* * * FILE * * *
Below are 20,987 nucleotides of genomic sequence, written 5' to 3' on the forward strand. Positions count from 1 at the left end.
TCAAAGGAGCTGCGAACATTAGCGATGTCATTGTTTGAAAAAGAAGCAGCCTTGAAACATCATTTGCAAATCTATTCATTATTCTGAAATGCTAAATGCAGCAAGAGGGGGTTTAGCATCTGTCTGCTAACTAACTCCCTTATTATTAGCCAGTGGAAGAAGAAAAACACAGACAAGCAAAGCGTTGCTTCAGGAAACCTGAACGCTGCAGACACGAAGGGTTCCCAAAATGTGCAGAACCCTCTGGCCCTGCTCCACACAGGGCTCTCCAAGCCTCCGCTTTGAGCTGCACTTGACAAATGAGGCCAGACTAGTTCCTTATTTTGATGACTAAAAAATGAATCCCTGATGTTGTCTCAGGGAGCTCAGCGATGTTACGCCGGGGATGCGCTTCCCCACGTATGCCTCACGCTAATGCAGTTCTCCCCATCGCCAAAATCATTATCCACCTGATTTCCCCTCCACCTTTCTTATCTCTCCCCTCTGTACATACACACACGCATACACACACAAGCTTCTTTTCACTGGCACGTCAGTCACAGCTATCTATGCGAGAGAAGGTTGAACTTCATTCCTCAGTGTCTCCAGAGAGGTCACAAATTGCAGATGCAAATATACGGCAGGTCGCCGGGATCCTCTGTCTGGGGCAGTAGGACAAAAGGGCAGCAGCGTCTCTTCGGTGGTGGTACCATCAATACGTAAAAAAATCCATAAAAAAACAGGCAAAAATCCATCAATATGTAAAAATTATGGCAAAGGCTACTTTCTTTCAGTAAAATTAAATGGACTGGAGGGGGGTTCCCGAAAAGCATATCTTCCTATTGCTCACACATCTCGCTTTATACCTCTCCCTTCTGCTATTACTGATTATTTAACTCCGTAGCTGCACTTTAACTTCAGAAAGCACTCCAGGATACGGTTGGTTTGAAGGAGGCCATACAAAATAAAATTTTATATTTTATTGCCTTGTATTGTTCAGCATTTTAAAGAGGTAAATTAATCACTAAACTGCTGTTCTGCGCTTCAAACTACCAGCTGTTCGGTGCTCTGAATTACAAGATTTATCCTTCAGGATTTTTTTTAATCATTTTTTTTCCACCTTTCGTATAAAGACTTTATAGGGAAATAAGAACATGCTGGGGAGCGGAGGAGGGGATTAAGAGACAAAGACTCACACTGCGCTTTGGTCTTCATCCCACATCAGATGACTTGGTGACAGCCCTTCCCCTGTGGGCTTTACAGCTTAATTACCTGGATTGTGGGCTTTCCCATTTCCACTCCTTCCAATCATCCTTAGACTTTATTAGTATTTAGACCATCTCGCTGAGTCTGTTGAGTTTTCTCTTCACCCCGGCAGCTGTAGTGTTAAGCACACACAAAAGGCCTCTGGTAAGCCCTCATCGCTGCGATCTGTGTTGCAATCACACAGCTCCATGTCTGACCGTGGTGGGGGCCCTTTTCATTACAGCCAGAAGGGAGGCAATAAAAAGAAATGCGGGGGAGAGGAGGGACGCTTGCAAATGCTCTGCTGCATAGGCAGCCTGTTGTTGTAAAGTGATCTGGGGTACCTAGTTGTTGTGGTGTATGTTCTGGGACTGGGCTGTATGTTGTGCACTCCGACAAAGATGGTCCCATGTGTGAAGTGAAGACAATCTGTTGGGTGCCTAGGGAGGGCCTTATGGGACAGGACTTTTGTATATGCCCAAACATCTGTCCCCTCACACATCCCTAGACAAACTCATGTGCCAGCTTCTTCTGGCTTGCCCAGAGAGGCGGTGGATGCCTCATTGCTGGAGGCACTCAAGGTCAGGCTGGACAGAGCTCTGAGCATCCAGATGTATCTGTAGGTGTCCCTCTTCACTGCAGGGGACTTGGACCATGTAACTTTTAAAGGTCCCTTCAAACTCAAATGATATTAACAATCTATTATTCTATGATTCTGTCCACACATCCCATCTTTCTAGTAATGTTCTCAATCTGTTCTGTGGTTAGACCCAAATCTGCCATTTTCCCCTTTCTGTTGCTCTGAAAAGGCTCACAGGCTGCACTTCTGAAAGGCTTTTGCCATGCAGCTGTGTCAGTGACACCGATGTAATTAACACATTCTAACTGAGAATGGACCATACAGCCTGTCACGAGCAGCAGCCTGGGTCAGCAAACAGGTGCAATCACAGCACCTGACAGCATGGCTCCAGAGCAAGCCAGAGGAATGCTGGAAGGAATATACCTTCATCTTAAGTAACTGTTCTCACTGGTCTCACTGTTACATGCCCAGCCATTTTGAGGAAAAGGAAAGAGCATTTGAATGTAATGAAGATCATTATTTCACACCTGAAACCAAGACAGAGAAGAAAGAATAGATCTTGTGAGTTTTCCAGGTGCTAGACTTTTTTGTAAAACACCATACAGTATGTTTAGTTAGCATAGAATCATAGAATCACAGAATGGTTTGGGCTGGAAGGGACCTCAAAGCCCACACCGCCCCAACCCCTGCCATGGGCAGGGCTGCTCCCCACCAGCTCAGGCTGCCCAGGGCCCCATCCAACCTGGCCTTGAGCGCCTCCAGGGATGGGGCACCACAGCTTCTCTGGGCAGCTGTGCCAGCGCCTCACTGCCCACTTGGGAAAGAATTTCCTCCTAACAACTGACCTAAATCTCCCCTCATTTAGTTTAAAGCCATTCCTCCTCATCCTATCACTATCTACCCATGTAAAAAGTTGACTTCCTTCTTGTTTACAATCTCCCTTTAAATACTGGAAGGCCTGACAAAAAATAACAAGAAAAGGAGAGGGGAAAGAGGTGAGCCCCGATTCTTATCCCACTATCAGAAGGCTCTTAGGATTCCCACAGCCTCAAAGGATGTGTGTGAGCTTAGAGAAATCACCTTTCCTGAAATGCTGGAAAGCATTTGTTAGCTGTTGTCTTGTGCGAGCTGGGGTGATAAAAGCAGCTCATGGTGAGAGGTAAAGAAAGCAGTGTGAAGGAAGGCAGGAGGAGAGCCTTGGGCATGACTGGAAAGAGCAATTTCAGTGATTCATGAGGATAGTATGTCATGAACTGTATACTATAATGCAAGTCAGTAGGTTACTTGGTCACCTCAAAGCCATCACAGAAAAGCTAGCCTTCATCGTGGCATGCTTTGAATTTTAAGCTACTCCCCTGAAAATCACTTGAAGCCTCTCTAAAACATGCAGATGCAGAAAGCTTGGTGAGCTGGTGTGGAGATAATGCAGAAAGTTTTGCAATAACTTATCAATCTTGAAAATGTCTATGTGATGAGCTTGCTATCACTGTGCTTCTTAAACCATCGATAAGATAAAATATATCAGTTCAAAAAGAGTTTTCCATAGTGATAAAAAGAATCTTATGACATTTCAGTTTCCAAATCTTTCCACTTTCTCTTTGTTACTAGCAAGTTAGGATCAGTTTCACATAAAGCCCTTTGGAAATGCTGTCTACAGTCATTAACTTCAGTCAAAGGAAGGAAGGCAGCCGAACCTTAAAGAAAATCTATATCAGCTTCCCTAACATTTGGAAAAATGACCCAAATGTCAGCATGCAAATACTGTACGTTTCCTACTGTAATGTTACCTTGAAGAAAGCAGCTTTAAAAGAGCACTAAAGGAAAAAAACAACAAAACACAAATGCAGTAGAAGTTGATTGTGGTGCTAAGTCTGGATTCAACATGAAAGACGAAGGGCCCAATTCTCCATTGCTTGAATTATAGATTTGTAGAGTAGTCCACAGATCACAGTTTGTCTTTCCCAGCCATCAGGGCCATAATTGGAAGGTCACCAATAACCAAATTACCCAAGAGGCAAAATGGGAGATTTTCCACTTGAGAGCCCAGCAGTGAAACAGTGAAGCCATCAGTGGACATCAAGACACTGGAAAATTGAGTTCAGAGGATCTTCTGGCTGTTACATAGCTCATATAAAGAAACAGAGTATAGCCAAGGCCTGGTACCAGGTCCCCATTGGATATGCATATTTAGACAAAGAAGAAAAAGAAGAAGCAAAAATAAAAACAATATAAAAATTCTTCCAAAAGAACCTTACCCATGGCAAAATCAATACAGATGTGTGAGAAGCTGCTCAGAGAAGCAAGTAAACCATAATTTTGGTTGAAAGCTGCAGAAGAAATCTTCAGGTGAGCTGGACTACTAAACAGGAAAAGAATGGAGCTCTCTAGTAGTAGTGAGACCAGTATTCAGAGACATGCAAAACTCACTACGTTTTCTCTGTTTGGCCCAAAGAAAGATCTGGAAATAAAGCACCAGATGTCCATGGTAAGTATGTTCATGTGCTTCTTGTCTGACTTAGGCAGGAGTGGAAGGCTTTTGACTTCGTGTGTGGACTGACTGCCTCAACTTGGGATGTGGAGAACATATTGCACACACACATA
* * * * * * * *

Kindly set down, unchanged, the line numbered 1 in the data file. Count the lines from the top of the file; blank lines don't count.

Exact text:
Below are 20,987 nucleotides of genomic sequence, written 5' to 3' on the forward strand. Positions count from 1 at the left end.